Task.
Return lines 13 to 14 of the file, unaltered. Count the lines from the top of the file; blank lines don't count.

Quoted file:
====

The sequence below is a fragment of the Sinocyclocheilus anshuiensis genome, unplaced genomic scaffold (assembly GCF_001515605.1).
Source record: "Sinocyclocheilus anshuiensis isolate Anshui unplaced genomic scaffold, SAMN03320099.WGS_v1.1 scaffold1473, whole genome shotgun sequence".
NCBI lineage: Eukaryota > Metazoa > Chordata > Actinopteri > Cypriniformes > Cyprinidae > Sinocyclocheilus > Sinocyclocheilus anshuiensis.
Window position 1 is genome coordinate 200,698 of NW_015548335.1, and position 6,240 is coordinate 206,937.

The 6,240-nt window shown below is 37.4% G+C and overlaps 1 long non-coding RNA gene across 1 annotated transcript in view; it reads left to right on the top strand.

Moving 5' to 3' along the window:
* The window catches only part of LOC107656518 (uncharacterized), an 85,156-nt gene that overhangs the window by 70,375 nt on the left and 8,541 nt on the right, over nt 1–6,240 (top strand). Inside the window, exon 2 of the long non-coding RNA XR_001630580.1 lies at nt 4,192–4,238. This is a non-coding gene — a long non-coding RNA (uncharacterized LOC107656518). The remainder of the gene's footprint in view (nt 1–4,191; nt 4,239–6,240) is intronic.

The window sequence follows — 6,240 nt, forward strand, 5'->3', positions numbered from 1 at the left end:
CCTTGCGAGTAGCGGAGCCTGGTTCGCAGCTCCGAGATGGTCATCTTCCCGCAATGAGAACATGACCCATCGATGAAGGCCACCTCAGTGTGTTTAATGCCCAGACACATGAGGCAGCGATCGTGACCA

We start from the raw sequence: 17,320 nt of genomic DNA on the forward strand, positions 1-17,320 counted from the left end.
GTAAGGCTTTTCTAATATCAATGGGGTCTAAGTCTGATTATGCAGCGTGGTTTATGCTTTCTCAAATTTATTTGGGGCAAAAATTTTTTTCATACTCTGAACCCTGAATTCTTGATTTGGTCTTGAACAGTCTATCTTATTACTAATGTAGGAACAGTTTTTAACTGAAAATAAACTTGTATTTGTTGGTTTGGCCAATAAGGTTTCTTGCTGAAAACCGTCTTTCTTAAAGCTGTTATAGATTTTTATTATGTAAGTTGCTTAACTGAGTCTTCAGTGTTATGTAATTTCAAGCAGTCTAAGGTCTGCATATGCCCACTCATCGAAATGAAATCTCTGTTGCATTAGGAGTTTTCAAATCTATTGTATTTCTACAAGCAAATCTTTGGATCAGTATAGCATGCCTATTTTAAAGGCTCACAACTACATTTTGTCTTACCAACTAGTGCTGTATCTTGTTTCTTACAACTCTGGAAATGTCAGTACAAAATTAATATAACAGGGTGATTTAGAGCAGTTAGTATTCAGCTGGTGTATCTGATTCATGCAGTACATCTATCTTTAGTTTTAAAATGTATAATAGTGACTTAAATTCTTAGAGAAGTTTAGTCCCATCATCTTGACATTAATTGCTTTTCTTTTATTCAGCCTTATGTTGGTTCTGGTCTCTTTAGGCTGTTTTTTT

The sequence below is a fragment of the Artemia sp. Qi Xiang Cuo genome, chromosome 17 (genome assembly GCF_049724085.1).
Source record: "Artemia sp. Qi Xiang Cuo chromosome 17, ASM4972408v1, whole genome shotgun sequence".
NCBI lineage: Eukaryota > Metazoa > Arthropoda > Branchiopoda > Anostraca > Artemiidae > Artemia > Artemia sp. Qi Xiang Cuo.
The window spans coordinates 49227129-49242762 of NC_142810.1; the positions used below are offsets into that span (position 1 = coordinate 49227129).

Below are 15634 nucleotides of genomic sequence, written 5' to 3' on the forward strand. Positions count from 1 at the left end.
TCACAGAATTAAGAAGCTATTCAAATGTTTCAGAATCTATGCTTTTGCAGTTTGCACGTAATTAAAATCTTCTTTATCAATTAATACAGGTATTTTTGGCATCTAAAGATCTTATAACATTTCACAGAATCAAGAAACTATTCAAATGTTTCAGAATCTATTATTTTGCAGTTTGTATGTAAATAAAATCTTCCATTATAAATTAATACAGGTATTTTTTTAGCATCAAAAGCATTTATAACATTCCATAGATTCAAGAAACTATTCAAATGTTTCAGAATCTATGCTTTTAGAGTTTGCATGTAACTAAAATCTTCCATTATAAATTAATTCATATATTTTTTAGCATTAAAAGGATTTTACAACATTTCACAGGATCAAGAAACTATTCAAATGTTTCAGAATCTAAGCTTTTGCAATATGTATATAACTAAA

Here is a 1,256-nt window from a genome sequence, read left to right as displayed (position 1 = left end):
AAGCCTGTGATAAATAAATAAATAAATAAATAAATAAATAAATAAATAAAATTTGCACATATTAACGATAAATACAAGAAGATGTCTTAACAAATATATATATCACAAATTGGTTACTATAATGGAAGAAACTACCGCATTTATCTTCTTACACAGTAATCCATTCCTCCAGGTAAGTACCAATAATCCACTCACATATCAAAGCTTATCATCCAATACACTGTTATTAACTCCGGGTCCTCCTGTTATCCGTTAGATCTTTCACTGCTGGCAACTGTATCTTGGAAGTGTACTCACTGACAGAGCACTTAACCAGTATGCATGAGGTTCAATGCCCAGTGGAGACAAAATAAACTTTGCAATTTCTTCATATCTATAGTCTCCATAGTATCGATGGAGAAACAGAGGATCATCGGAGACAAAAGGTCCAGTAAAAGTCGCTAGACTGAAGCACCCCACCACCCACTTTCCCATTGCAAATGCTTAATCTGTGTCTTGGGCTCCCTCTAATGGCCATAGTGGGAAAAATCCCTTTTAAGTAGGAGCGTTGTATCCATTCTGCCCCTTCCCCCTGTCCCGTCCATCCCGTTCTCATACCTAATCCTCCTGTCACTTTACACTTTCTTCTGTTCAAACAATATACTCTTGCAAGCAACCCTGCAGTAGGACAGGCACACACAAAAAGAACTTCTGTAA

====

Source record: "Artemia sp. Qi Xiang Cuo chromosome 17, ASM4972408v1, whole genome shotgun sequence".
NCBI lineage: Eukaryota > Metazoa > Arthropoda > Branchiopoda > Anostraca > Artemiidae > Artemia > Artemia sp. Qi Xiang Cuo.